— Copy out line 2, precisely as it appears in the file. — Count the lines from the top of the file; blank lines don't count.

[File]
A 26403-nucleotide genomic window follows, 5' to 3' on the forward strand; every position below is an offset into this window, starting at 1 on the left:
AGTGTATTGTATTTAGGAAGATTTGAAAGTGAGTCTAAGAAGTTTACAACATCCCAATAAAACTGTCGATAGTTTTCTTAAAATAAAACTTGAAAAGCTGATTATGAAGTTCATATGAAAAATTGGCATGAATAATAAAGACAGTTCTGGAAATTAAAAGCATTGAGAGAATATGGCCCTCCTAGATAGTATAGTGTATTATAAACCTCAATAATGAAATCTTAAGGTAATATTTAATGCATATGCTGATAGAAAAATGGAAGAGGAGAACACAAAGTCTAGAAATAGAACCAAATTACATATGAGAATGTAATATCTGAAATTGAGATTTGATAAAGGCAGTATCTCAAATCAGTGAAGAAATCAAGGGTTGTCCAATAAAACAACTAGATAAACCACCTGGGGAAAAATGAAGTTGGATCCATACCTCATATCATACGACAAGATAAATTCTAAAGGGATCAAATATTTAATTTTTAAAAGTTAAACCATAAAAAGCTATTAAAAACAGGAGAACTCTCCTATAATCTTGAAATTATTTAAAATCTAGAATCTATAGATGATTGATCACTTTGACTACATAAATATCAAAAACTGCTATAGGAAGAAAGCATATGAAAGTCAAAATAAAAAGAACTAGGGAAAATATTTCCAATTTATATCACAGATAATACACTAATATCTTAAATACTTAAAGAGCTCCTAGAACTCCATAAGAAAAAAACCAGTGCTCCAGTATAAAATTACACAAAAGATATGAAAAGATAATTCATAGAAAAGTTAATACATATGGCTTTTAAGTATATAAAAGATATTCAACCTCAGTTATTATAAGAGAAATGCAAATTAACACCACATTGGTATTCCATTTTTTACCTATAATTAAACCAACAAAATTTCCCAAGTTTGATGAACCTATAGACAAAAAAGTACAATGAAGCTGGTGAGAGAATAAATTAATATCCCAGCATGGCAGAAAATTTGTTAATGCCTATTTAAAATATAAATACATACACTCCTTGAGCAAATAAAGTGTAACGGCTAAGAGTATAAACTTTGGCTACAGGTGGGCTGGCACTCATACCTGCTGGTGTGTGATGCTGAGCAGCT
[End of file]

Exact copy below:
AGTGTATTGTATTTAGGAAGATTTGAAAGTGAGTCTAAGAAGTTTACAACATCCCAATAAAACTGTCGATAGTTTTCTTAAAATAAAACTTGAAAAGCTGATTATGAAGTTCATATGAAAAATTGGCATGAATAATAAAGACAGTTCTGGAAATTAAAAGCATTGAGAGAATATGGCCCTCCTAGATAGTATAGTGTATTATAAACCTCAATAATGAAATCTTAAGGTAATATTTAATGCATATGCTGATAGAAAAATGGAAGAGGAGAACACAAAGTCTAGAAATAGAACCAAATTACATATGAGAATGTAATATCTGAAATTGAGATTTGATAAAGGCAGTATCTCAAATCAGTGAAGAAATCAAGGGTTGTCCAATAAAACAACTAGATAAACCACCTGGGGAAAAATGAAGTTGGATCCATACCTCATATCATACGACAAGATAAATTCTAAAGGGATCAAATATTTAATTTTTAAAAGTTAAACCATAAAAAGCTATTAAAAACAGGAGAACTCTCCTATAATCTTGAAATTATTTAAAATCTAGAATCTATAGATGATTGATCACTTTGACTACATAAATATCAAAAACTGCTATAGGAAGAAAGCATATGAAAGTCAAAATAAAAAGAACTAGGGAAAATATTTCCAATTTATATCACAGATAATACACTAATATCTTAAATACTTAAAGAGCTCCTAGAACTCCATAAGAAAAAAACCAGTGCTCCAGTATAAAATTACACAAAAGATATGAAAAGATAATTCATAGAAAAGTTAATACATATGGCTTTTAAGTATATAAAAGATATTCAACCTCAGTTATTATAAGAGAAATGCAAATTAACACCACATTGGTATTCCATTTTTTACCTATAATTAAACCAACAAAATTTCCCAAGTTTGATGAACCTATAGACAAAAAAGTACAATGAAGCTGGTGAGAGAATAAATTAATATCCCAGCATGGCAGAAAATTTGTTAATGCCTATTTAAAATATAAATACATACACTCCTTGAGCAAATAAAGTGTAACGGCTAAGAGTATAAACTTTGGCTACAGGTGGGCTGGCACTCATACCTGCTGGTGTGTGATGCTGAGCAGCT